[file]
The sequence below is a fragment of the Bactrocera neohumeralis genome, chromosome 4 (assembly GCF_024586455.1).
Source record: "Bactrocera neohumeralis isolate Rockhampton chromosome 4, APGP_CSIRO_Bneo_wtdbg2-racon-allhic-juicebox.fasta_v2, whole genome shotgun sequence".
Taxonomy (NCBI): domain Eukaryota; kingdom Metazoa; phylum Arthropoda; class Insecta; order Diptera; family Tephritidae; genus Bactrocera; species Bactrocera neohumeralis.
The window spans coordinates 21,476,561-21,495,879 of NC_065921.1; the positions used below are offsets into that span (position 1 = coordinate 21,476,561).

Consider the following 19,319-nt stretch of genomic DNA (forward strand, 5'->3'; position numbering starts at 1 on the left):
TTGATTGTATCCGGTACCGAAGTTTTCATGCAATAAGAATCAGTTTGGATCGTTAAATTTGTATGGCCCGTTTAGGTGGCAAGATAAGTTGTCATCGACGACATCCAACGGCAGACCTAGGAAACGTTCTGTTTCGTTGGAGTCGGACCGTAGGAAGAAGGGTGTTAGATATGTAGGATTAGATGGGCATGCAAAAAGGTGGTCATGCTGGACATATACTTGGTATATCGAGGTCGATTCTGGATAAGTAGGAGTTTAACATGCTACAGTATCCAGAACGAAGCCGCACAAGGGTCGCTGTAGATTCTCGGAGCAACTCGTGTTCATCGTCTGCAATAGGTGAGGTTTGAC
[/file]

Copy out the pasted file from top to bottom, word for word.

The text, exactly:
The sequence below is a fragment of the Bactrocera neohumeralis genome, chromosome 4 (assembly GCF_024586455.1).
Source record: "Bactrocera neohumeralis isolate Rockhampton chromosome 4, APGP_CSIRO_Bneo_wtdbg2-racon-allhic-juicebox.fasta_v2, whole genome shotgun sequence".
Taxonomy (NCBI): domain Eukaryota; kingdom Metazoa; phylum Arthropoda; class Insecta; order Diptera; family Tephritidae; genus Bactrocera; species Bactrocera neohumeralis.
The window spans coordinates 21,476,561-21,495,879 of NC_065921.1; the positions used below are offsets into that span (position 1 = coordinate 21,476,561).

Consider the following 19,319-nt stretch of genomic DNA (forward strand, 5'->3'; position numbering starts at 1 on the left):
TTGATTGTATCCGGTACCGAAGTTTTCATGCAATAAGAATCAGTTTGGATCGTTAAATTTGTATGGCCCGTTTAGGTGGCAAGATAAGTTGTCATCGACGACATCCAACGGCAGACCTAGGAAACGTTCTGTTTCGTTGGAGTCGGACCGTAGGAAGAAGGGTGTTAGATATGTAGGATTAGATGGGCATGCAAAAAGGTGGTCATGCTGGACATATACTTGGTATATCGAGGTCGATTCTGGATAAGTAGGAGTTTAACATGCTACAGTATCCAGAACGAAGCCGCACAAGGGTCGCTGTAGATTCTCGGAGCAACTCGTGTTCATCGTCTGCAATAGGTGAGGTTTGAC